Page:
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Inelastic scattering

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In chemistry, nuclear physics, and particle physics, inelastic scattering is a process in which the internal states of a particle or a system of particles changes after a collision. Often, this means the kinetic energy of the incident particle is not conserved (in contrast to elastic scattering). Additionally, relativistic collisions which involve a transition from one type of particle to another are referred to as inelastic even if the outgoing particles have the same kinetic energy as the incoming ones.[1] Processes which are governed by elastic collisions at a microscopic level will appear to be inelastic if a macroscopic observer only has access to a subset of the degrees of freedom. In Compton scattering for instance, the two particles in the collision transfer energy causing a loss of energy in the measured particle.[2]


When an electron is the incident particle, the probability of inelastic scattering, depending on the energy of the incident electron, is usually smaller than that of elastic scattering. Thus in the case of gas electron diffraction (GED), reflection high-energy electron diffraction (RHEED), and transmission electron diffraction, because the energy of the incident electron is high, the contribution of inelastic electron scattering can be ignored. Deep inelastic scattering of electrons from protons provided the first direct evidence for the existence of quarks.


When a photon is the incident particle, there is an inelastic scattering process called Raman scattering. In this scattering process, the incident photon interacts with matter (gas, liquid, and solid) and the frequency of the photon is shifted towards red or blue. A red shift can be observed when part of the energy of the photon is transferred to the interacting matter, where it adds to its internal energy in a process called Stokes Raman scattering. The blue shift can be observed when internal energy of the matter is transferred to the photon; this process is called anti-Stokes Raman scattering.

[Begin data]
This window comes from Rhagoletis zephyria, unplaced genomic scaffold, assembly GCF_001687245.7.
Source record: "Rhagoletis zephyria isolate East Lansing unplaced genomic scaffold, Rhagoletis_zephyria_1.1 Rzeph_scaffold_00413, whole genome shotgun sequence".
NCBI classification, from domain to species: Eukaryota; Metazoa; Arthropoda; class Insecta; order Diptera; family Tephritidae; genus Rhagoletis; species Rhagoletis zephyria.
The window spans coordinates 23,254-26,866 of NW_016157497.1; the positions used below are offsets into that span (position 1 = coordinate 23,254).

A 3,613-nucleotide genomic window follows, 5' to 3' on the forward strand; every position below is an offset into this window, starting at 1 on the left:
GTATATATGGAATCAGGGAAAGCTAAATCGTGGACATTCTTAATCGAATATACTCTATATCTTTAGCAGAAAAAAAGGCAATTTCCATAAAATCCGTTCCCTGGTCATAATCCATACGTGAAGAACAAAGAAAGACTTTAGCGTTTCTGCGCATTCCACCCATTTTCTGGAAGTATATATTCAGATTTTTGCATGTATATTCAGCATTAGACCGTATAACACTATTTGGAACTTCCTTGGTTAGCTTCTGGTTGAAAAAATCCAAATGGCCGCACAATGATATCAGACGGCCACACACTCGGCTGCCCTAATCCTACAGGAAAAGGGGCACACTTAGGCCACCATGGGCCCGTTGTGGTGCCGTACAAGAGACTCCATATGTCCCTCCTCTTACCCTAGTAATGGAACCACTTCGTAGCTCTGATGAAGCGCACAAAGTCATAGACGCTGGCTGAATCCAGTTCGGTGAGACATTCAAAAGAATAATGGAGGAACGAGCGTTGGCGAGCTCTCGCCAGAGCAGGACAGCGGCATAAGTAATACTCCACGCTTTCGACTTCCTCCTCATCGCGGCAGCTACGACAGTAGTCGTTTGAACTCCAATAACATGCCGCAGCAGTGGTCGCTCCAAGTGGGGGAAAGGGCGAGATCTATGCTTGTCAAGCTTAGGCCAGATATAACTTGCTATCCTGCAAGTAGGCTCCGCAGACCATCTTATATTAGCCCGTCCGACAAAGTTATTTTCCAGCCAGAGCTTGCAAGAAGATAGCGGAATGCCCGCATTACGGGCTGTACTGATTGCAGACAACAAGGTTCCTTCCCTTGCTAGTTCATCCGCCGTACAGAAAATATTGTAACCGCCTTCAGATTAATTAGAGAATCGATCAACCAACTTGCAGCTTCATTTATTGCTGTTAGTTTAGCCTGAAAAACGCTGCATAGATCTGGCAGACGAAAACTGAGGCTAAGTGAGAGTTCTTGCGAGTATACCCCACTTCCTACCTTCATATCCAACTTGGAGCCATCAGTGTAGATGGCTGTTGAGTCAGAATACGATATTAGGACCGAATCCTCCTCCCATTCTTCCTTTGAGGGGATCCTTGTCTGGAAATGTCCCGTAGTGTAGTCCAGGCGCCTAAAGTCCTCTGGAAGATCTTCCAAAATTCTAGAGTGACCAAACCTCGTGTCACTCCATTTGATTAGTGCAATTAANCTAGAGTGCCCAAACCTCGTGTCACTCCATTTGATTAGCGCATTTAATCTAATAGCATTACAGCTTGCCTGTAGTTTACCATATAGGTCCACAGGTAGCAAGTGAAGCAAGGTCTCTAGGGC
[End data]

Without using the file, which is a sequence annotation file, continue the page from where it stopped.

Inelastic scattering is seen in the interaction between an electron and a photon. When a high-energy photon collides with a free electron (more precisely, weakly bound since a free electron cannot participate in inelastic scattering with a photon) and transfers energy, the process is called Compton scattering. Furthermore, when an electron with relativistic energy collides with an infrared or visible photon, the electron gives energy to the photon. This process is called inverse Compton scattering.


Neutrons undergo many types of scattering, including both elastic and inelastic scattering. Whether elastic or inelastic scatter occurs is dependent on the speed of the neutron, whether fast or thermal, or somewhere in between. It is also dependent on the nucleus it strikes and its neutron cross section. In inelastic scattering, the neutron interacts with the nucleus and the kinetic energy of the system is changed. This often activates the nucleus, putting it into an excited, unstable, short-lived energy state which causes it to quickly emit some kind of radiation to bring it back down to a stable or ground state. Alpha, beta, gamma, and protons may be emitted. Particles scattered in this type of nuclear reaction may cause the nucleus to recoil in the other direction.

Molecular collisions[edit]

Inelastic scattering is common in molecular collisions. Any collision which leads to a chemical reaction will be inelastic, but the term inelastic scattering is reserved for those collisions which do not result in reactions.[3] There is a transfer of energy between the translational mode (kinetic energy) and rotational and vibrational modes.

If the transferred energy is small compared to the incident energy of the scattered particle, one speaks of quasielastic scattering.

See also[edit]


  1. ^ Warren Siegel (1999). Fields. p. 362. Retrieved 2024-04-30.
  2. ^ “Scanning electron microscopy (SEM) and transmission electron microscopy (TEM) for materials characterization,” B.J. Inkson, “Materials Characterization Using Nondestructive Evaluation (NDE) Methods,” 2016. https://www.sciencedirect.com/topics/chemistry/elastic-scattering
  3. ^ IUPAC, Compendium of Chemical Terminology, 2nd ed. (the "Gold Book") (1997). Online corrected version: (2006–) "inelastic scattering". doi:10.1351/goldbook.I03025